Monographs in Mathematics. 85. Basel etc.: Birkhäuser. xi, 290 p. (1992).
Quantum stochastic calculus is a new field on borders of stochastic processes, operator theory and quantum theory of open systems. Mathematically, it emerges on the intersection of the two fundamental concepts — second quantization and linearly ordered time filteration, and has its roots in the continuous tensor product structure of the underlying Fock space, studied since the 60’s in the works of R. F. Streater, H. Araki, K. R. Parthasarathy and K. Schmidt, A. Guichardet and others. Quantum stochastic calculus provides new and often unexpected links between classical and quantum stochastics, leading in particular to a unification of continuous and jump processes; reveals an algebraic background of the stochastic integral and of the Itô’s formula; allows stochastic representations for the dynamics of open quantum systems through solutions of quantum stochastic differential equations. This monograph gives a systematic and self-contained introduction to the Fock space quantum stochastic calculus in its basic form, introduced by R. L. Hudson and the author in 1984.
The monograph is divided into three clear-cut parts. Chapter I “Events, observables and states” gives a necessary background in operator theory and noncommutative probability. The central concept is that of quantum observable viewed from three different points: as a spectral measure on the real line, as a selfadjoint operator in a Hilbert space, and as a unitary representation of the additive group of the real line. A number of classical operator-theoretic results, such as Hahn-Hellinger’s, Stone’s, von Neumann’s, Schatten’s theorems and also Gleason’s and Wigner’s theorems is presented with complete proofs, some of which are modified and adapted by the author. Special attention is paid to concrete examples of quantum observables and their distributions.
Chapter II “Observables and states in tensor products of Hilbert spaces” provides an account of second quantization adapted to the needs of quantum stochastic calculus. It begins with a description of Hilbert tensor products based on properties of positive definite kernels. Discrete quantum flows are described as noncommutative analogs of Markov chains, with many interesting examples. Embedding of infinitely divisible random variables in the Fock space and Shale’s theorem on unitary implementation of symplectic automorphisms are considered in detail. Along with basic material, recent developments, such as free stochastic calculus or kernel algebra are discussed or indicated in numerous examples, exercises and in notes.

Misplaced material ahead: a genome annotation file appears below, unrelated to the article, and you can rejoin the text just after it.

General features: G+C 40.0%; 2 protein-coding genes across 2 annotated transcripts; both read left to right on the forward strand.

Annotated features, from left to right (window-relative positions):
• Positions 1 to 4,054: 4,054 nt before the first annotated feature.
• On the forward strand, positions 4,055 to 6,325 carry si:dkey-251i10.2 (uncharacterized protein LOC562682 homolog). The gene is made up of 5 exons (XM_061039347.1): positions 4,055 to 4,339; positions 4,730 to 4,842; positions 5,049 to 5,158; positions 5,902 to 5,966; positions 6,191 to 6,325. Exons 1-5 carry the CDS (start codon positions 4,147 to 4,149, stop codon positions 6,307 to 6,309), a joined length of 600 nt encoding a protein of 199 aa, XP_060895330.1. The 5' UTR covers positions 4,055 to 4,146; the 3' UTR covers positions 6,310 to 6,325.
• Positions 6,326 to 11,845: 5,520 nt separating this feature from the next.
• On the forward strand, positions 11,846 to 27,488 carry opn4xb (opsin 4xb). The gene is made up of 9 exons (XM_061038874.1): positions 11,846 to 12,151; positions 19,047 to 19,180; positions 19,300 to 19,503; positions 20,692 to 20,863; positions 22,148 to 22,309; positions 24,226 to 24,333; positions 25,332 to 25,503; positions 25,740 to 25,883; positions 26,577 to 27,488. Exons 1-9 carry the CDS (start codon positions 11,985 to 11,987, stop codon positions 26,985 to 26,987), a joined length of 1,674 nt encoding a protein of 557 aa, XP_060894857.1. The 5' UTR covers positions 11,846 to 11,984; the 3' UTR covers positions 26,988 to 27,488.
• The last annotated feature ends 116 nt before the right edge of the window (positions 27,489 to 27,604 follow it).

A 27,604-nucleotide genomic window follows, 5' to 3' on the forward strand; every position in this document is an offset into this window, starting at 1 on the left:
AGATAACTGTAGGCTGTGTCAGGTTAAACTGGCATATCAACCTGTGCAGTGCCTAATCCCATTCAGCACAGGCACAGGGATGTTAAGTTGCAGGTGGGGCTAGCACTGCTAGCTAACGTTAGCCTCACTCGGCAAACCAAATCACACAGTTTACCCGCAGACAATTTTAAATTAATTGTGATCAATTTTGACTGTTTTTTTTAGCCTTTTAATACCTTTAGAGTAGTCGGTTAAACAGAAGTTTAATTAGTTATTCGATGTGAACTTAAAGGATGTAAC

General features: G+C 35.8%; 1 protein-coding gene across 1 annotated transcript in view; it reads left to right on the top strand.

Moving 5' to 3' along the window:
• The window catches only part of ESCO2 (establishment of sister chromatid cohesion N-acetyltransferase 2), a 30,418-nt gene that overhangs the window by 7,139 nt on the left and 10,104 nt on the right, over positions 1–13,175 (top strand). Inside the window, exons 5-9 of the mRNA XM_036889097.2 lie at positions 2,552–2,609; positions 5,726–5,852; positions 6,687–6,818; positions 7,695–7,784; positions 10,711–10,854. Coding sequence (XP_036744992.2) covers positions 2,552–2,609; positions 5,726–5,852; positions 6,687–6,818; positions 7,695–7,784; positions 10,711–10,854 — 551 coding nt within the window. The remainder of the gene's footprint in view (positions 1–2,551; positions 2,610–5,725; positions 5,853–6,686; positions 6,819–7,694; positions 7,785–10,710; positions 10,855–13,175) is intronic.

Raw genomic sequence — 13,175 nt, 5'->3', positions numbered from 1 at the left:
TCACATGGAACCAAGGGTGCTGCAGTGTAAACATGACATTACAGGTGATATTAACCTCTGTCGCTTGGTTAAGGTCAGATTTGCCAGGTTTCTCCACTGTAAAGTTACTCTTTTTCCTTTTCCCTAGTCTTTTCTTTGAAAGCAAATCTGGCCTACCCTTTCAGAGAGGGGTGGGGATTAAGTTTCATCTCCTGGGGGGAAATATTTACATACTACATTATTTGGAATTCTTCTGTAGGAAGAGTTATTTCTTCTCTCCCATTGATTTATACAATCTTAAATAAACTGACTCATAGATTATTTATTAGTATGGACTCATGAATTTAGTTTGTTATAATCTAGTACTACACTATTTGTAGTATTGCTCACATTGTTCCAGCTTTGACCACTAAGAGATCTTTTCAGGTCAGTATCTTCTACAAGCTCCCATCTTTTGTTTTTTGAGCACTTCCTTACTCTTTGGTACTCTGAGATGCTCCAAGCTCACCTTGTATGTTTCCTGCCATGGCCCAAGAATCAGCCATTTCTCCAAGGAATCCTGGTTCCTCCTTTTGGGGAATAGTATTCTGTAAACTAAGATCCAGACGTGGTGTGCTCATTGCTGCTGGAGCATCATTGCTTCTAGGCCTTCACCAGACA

The final goal is achieved in Chapter III “Stochastic integration and quantum Itô’s formula”. Here the original construction of the quantum stochastic integral with respect to creation, conservation and annihilation processes in the Fock space is presented, resulting in the quantum Itô’s product formula; an existence theorem for solutions of quantum stochastic differential equations with infinite number of degrees of freedom is proved, giving rise to quantum diffusions — the Evans- Hudson flows; a stochastic representation of a quantum dynamical semigroup through the flow is exhibited. The book ends with a digression on completely positive maps and Stinespring’s theorem and with the proof of the Lindblad-Gorini-Kossakowski-Sudarshan representation for the generator of a norm-continuous quantum dynamical semigroup, complemented by the study of uniqueness of the representation.
The field of the noncommutative probability has undergone fast development in the past two decades and certainly deserves broader recognition, in particular, among probability theorists. However, there are serious obstacles preventing from quick recognition: one is relative conceptual novelty and complexity of qantum phenomenology, requiring from a novice intellectual efforts comparable with transition from determinism to classical probability; the other is a necessity of using the mathematics of operators rather different or even disjoint from the familiar measure-theoretic background. In Parthasarathy’s book these difficulties are managed by making emphasis on the mathematical aspects of quantum formalism and its connections with classical probability and by extensive presentation of carefully selected functional analytic material. This makes the book very convenient for a reader with the probability-theoretic orientation, wishing to make acquaintance with wonders of the noncommutative probability, and, more specifically, for a mathematics student studying this field.